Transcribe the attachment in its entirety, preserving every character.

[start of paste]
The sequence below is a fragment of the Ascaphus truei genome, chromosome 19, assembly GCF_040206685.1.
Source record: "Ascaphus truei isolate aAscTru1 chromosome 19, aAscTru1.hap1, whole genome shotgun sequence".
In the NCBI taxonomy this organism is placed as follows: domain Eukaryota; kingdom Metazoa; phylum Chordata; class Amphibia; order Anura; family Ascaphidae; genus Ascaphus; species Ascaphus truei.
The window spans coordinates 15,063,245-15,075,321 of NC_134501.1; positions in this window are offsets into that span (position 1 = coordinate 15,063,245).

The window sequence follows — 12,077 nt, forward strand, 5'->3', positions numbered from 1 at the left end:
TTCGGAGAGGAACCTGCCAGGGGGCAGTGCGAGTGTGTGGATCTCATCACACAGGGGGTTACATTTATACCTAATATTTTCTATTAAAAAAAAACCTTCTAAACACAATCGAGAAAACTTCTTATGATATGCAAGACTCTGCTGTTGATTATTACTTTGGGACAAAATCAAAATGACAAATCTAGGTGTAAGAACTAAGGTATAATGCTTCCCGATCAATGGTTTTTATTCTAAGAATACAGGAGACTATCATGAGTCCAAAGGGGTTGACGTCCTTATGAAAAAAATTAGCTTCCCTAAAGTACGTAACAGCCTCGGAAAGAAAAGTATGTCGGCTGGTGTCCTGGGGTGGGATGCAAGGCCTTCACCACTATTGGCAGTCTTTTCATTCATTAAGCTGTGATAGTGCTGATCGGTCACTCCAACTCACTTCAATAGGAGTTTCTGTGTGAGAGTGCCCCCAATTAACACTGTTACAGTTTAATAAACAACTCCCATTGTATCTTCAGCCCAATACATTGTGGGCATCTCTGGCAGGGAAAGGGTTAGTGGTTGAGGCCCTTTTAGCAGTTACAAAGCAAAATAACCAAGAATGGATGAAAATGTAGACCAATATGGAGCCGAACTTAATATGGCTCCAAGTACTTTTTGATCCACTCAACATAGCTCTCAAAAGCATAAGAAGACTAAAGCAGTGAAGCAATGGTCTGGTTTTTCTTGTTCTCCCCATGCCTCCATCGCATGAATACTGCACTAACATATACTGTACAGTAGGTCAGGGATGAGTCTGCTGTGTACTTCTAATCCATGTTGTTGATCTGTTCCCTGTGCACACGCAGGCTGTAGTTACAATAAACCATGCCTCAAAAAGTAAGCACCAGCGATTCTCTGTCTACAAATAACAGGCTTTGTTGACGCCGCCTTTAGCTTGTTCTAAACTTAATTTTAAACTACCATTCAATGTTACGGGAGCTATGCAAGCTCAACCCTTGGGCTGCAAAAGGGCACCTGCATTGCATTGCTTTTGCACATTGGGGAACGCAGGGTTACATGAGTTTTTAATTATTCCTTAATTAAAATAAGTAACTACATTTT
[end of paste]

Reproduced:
The sequence below is a fragment of the Ascaphus truei genome, chromosome 19, assembly GCF_040206685.1.
Source record: "Ascaphus truei isolate aAscTru1 chromosome 19, aAscTru1.hap1, whole genome shotgun sequence".
In the NCBI taxonomy this organism is placed as follows: domain Eukaryota; kingdom Metazoa; phylum Chordata; class Amphibia; order Anura; family Ascaphidae; genus Ascaphus; species Ascaphus truei.
The window spans coordinates 15,063,245-15,075,321 of NC_134501.1; positions in this window are offsets into that span (position 1 = coordinate 15,063,245).

The window sequence follows — 12,077 nt, forward strand, 5'->3', positions numbered from 1 at the left end:
TTCGGAGAGGAACCTGCCAGGGGGCAGTGCGAGTGTGTGGATCTCATCACACAGGGGGTTACATTTATACCTAATATTTTCTATTAAAAAAAAACCTTCTAAACACAATCGAGAAAACTTCTTATGATATGCAAGACTCTGCTGTTGATTATTACTTTGGGACAAAATCAAAATGACAAATCTAGGTGTAAGAACTAAGGTATAATGCTTCCCGATCAATGGTTTTTATTCTAAGAATACAGGAGACTATCATGAGTCCAAAGGGGTTGACGTCCTTATGAAAAAAATTAGCTTCCCTAAAGTACGTAACAGCCTCGGAAAGAAAAGTATGTCGGCTGGTGTCCTGGGGTGGGATGCAAGGCCTTCACCACTATTGGCAGTCTTTTCATTCATTAAGCTGTGATAGTGCTGATCGGTCACTCCAACTCACTTCAATAGGAGTTTCTGTGTGAGAGTGCCCCCAATTAACACTGTTACAGTTTAATAAACAACTCCCATTGTATCTTCAGCCCAATACATTGTGGGCATCTCTGGCAGGGAAAGGGTTAGTGGTTGAGGCCCTTTTAGCAGTTACAAAGCAAAATAACCAAGAATGGATGAAAATGTAGACCAATATGGAGCCGAACTTAATATGGCTCCAAGTACTTTTTGATCCACTCAACATAGCTCTCAAAAGCATAAGAAGACTAAAGCAGTGAAGCAATGGTCTGGTTTTTCTTGTTCTCCCCATGCCTCCATCGCATGAATACTGCACTAACATATACTGTACAGTAGGTCAGGGATGAGTCTGCTGTGTACTTCTAATCCATGTTGTTGATCTGTTCCCTGTGCACACGCAGGCTGTAGTTACAATAAACCATGCCTCAAAAAGTAAGCACCAGCGATTCTCTGTCTACAAATAACAGGCTTTGTTGACGCCGCCTTTAGCTTGTTCTAAACTTAATTTTAAACTACCATTCAATGTTACGGGAGCTATGCAAGCTCAACCCTTGGGCTGCAAAAGGGCACCTGCATTGCATTGCTTTTGCACATTGGGGAACGCAGGGTTACATGAGTTTTTAATTATTCCTTAATTAAAATAAGTAACTACATTTT